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ACU academic joins call for Medicare change to help protect children’s mental health

Growing concern: “I think that the COVID-19 situation has actually accentuated some of the challenges that many families are facing.”

LEADING child protection expert Daryl Higgins is backing a call for an urgent change to Medicare rebates to help address mental health issues among children.

Professor Higgins, who is director of the Institute of Child Protection Studies at the Australian Catholic University, joined a list of prominent health academics calling for the change.

They want Medicare rebates to be changed to cover families seeking parenting advice to protect their children’s mental health.

“Currently Medicare rebates are only available for services to be provided to the person with the health problem,” Prof Higgins said.

“This means, that if children are struggling with mental health problems, services must be provided directly to the child.”

In an open letter to the Federal Government on behalf of the Parenting and Family Research Alliance, Prof Higgins joined chair in health psychology at Deakin University Professor John Toumbourou and director of the Judith Lumley Centre at La Trobe University Professor Jan Nicholson to point to the glaring gap.

“We call on the Federal Government to enable effective parenting programs to be delivered by psychologists and other authorised practitioners as part of the Better Access to Mental Health Care Initiative,” they said.

“Child mental health is greatly affected by parenting.

“However, the current Medicare system does not fund service assistance to parents to advise them how to take effective actions to improve the mental health of their children and families.”

Prof Higgins said the Commonwealth Mental Health and Wellbeing Pandemic Response Plan recommended children in mental distress, and their families, have access to programs that met their needs.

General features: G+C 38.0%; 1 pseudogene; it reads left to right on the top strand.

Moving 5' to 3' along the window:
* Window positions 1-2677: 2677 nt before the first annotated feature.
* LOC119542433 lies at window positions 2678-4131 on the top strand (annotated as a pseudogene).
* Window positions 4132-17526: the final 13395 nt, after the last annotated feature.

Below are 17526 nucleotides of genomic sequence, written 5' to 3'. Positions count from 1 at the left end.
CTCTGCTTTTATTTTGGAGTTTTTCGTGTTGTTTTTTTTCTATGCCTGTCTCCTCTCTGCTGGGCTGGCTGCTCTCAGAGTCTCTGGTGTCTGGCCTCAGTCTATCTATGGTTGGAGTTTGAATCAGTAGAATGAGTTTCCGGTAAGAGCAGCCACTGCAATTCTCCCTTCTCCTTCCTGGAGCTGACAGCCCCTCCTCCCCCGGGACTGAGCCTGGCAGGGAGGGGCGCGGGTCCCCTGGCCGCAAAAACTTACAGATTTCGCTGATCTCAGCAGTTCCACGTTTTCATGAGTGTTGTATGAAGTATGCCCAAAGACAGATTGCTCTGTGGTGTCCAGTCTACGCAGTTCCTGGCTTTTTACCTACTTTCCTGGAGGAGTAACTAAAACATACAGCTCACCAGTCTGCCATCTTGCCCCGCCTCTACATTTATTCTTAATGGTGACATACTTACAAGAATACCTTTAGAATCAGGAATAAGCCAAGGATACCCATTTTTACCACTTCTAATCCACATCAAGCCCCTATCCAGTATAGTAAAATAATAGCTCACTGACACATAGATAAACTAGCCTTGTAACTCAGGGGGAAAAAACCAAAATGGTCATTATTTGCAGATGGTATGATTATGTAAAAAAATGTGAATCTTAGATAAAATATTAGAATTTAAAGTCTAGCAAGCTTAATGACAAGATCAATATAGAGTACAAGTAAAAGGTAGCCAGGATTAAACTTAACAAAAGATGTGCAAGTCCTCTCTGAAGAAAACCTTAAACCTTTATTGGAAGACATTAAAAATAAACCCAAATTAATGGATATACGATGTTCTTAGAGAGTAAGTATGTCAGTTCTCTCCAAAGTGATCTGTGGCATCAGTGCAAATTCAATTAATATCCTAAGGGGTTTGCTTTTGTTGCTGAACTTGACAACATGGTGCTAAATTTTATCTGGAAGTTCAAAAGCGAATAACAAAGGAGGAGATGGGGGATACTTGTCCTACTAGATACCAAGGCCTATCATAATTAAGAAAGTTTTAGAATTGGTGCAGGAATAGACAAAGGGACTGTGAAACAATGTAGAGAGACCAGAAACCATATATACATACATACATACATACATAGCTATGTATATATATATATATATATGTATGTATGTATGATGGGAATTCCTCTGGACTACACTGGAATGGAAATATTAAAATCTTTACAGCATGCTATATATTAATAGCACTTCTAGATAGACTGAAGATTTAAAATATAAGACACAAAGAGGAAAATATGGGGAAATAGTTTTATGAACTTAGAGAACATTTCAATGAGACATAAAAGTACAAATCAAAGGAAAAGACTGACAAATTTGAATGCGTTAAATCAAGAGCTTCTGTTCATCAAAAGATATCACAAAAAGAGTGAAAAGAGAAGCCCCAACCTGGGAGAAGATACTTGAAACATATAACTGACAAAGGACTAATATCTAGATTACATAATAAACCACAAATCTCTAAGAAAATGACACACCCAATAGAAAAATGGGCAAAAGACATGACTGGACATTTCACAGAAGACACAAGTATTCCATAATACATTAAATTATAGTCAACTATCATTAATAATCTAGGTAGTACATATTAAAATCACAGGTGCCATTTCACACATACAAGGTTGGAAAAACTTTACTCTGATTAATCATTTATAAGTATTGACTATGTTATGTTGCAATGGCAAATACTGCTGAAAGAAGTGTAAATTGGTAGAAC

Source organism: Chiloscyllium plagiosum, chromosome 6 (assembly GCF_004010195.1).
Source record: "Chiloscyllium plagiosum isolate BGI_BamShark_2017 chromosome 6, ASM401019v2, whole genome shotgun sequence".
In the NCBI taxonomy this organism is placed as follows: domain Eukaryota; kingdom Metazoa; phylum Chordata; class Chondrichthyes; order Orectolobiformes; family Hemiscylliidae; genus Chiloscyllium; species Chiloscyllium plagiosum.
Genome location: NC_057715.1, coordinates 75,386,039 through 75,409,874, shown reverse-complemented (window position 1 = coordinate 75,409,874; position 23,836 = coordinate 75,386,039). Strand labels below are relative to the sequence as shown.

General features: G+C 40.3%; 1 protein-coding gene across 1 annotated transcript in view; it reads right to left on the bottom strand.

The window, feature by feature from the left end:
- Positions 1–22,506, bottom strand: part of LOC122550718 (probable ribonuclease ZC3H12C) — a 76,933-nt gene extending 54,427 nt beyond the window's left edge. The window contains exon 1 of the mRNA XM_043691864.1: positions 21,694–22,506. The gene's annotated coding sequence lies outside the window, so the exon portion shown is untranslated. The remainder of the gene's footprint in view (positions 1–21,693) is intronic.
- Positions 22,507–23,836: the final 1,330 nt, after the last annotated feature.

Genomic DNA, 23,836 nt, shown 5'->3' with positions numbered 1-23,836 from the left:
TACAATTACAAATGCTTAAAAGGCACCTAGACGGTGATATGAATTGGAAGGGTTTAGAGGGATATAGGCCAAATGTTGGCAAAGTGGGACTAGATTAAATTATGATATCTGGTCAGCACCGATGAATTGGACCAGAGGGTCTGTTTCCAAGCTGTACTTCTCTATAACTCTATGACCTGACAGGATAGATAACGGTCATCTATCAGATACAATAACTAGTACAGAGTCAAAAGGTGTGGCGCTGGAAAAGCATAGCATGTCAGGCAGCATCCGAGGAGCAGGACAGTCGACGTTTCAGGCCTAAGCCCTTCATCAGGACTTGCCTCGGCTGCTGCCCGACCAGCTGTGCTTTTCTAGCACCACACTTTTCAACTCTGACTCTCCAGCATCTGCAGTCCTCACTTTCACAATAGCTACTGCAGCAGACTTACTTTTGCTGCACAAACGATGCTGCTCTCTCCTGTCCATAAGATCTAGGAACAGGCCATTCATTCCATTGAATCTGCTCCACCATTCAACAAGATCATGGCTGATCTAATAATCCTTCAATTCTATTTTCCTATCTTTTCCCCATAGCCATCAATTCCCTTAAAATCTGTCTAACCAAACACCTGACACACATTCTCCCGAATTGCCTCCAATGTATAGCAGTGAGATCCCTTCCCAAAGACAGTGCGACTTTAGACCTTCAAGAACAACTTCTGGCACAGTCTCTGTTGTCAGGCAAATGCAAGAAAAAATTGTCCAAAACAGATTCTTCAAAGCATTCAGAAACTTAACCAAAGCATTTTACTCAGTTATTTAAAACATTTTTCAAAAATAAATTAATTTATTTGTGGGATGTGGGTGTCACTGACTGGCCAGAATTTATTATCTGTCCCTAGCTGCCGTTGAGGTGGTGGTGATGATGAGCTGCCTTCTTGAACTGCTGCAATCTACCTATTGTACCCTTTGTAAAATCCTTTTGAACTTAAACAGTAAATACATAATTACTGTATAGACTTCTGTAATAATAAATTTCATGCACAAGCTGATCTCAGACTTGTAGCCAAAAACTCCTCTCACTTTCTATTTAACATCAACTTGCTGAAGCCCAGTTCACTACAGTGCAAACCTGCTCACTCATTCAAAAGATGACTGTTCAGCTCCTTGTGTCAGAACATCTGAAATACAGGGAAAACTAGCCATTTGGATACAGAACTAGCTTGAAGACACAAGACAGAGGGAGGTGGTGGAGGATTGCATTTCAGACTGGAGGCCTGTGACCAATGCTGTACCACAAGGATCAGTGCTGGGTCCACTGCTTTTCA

“This makes sense, given the increasing number of families experiencing unemployment, economic stress and social isolation due to the pandemic,” he said.

“The loss of freedom, not being able to connect with friends and loved ones and home schooling is putting enormous pressure on families and they need extra support with mental health, well-being and suicide prevention.

“I think that the COVID-19 situation has actually accentuated some of the challenges that many families are facing.”

The alliance has raised the alarm as the Victorian Government announced $60 million in mental health funding for people struggling to cope in the pandemic, after it was revealed there had been a sharp increase in Victorians presenting to hospital due to mental illness and self-harm.

The biggest rise was seen among young people, with a 33 per cent increase in hospital admissions for self-harm compared to the same time last year.

Prof Higgins said a recent review of Medicare rebates recommended they be extended to fund parent interventions, and this was supported by the Australian Psychological Society.

He said Australia was a world leader in developing and disseminating parenting programs that have been carefully evaluated and shown to be effective in improving the mental health of children and parents.

However, research showed less than 10 per cent of families in Australian schools had access to evidence-based parenting programs.

“So, we have a strong evidence base about what works to support those parents; we just don’t have a public health system that allows them to access that for free,” Prof Higgins said.

“This is an issue that requires urgent attention.”

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